The Serious Effects of Poor Dental Hygiene on Your Health

Poor dental health can have serious consequences on your overall health and well-being. Some of the most common diseases affecting our oral health include tooth decay (dental caries), gum disease (periodontal) and oral cancer. More than 40% of adults report having had a sore mouth in the past year and more than 80% of people will have had at least one tooth decay before their 34th birthday. Fortunately, gum disease can be prevented with regular dental cleaning and proper oral hygiene.

This will reduce your risk of developing cardiovascular disease and keep your smile healthy and strong. Poor oral health can affect the brain. Substances released from inflamed gums by an infection can destroy brain cells and cause memory loss. Gingivitis can cause dementia, and possibly even Alzheimer's disease, when bacteria from the mouth spread to nerve channels or enter the bloodstream. The respiratory system may suffer as a result of poor oral health.

Bacteria in the mouth from infected teeth and inflamed gums can be inhaled into the lungs or travel there through the bloodstream. Once there, the bacteria can cause respiratory infections, pneumonia, acute bronchitis, and even COPD. Not only are diabetics more susceptible to infections, such as infected gums that cause periodontal disease, but periodontal disease, in turn, can make diabetes more difficult to control. Symptoms may worsen as blood sugar levels get out of control due to gum disease. It's especially important for diabetics to take good care of their oral health to prevent complications with their disease. Because gum disease can cause higher than normal blood sugar levels, a person with poor oral health has a higher risk of developing diabetes.

It is imperative that pregnant women practice good oral hygiene. Hormonal changes in the body during pregnancy can make it much easier for a woman to develop oral infections. Any infection in the mother's body increases her risk of experiencing complications during pregnancy. Oral health problems in mothers, such as periodontitis and gingivitis, are known to cause premature birth and low birth weight in infants. Gum disease puts mother and baby at risk of serious health problems.

Chronic kidney disease is a serious health problem that affects the kidneys, heart, bones, and blood pressure. Infections in the body, such as periodontal disease, can cause kidney disease. People with gum disease generally have a weaker immune system and are more likely to get infections. Many people who have very poor oral health also have kidney disease. Kidney disease can be fatal if it causes kidney failure or cardiovascular disease.

If you have poor oral health, you are at risk of cardiovascular disease. Bacteria from infected gums enter the bloodstream and can cause arteries to build up plaque. This can put you at risk for a heart attack. You may think that the worst consequence of poor dental health would be tooth loss and painful moments in the dentist's chair. However, some studies have linked common oral problems to diseases, such as heart disease, stroke, diabetes, premature birth, osteoporosis, and even Alzheimer's disease. In most cases, the exact strength and nature of the link are unclear, but they suggest that dental health is important for preserving overall health.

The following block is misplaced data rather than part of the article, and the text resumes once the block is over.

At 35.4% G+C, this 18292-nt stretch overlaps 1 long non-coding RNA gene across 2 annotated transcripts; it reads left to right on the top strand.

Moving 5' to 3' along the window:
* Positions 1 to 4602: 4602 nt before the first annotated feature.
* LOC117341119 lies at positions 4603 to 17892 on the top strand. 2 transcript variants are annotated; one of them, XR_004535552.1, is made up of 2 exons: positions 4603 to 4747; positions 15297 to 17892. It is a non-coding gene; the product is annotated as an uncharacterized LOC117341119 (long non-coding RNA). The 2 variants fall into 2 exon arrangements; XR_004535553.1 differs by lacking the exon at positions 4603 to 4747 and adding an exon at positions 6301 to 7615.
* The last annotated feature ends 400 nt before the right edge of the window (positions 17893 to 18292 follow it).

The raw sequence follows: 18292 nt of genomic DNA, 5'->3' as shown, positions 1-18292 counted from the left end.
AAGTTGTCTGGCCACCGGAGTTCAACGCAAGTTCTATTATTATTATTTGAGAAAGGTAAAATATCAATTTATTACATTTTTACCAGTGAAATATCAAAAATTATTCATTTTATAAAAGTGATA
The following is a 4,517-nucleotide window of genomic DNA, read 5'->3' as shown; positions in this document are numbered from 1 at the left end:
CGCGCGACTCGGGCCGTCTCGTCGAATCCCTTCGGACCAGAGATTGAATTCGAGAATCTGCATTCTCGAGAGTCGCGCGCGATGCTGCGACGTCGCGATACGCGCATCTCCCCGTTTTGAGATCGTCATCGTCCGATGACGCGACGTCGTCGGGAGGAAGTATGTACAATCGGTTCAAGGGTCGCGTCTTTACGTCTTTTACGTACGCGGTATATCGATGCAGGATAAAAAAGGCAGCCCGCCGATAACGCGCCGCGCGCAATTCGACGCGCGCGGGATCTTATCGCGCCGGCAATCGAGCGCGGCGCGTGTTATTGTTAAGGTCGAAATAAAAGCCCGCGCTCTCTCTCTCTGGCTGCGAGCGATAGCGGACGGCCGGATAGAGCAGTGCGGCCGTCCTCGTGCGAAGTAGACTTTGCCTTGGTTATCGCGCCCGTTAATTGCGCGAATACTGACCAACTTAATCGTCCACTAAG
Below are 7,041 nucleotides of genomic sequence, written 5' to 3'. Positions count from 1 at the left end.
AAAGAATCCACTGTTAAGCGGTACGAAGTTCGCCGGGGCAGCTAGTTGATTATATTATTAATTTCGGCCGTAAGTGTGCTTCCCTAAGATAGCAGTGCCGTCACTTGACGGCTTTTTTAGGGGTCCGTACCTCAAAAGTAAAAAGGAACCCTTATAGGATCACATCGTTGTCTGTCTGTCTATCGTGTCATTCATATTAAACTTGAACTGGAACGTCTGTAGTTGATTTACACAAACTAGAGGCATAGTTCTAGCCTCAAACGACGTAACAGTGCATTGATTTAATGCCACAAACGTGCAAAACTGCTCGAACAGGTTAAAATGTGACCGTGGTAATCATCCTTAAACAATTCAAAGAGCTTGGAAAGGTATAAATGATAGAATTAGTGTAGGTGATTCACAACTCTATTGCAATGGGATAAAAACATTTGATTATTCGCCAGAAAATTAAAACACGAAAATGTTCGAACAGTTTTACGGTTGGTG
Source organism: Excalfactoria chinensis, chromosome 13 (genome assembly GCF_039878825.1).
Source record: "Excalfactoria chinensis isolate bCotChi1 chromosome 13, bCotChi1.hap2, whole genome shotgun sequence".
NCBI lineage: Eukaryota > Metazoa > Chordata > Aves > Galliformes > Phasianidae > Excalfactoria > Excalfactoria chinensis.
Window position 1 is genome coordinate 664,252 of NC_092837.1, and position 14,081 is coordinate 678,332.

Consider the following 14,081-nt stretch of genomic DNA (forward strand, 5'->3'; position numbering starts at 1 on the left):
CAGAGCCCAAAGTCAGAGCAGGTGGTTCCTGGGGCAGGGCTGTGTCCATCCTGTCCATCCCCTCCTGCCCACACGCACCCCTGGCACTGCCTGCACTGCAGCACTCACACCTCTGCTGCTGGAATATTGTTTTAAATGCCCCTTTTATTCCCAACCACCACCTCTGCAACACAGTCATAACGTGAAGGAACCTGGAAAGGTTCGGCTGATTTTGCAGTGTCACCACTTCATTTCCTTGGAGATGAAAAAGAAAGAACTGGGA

Cleaning between your teeth every day with dental floss or interdental brushes available at drugstores is essential for maintaining good oral hygiene. There is increasing evidence of the importance of the connection between the mouth and the body; as is well known, dental problems are related to a growing list of other ailments. Poor oral hygiene could lead to possible memory loss which could lead to dementia; if these problems weren't serious enough already there are many other diseases and conditions that could occur if you have poor dental hygiene. Take care of your teeth and gums and see your dentist at a Kirkland dental office for your scheduled check-ups. According to the American Diabetes Association many people realize for the first time that they have diabetes when they develop a dental disease; in fact a woman with poor oral health may take longer to get pregnant than a woman with good dental health. So what does this mean for your overall health and well-being? It means a lot; these are some of the most serious effects of poor dental hygiene on your body: an increased risk of kidney cancer, pancreatic cancer, blood cancer; as well as an increased risk of heart attack due to plaque build-up in arteries caused by bacteria from infected gums entering into the bloodstream. The importance of taking care of your teeth cannot be overstated; it is essential for preserving overall health. Make sure you visit your dentist regularly for check-ups; clean between your teeth every day with dental floss or interdental brushes available at drugstores; avoid smoking or using tobacco products; practice good oral hygiene habits; all these will help you maintain good oral health.

Will Sonza
Will Sonza

Amateur food nerd. Devoted internet specialist. Hardcore music fan. Award-winning web trailblazer. Extreme internet specialist.

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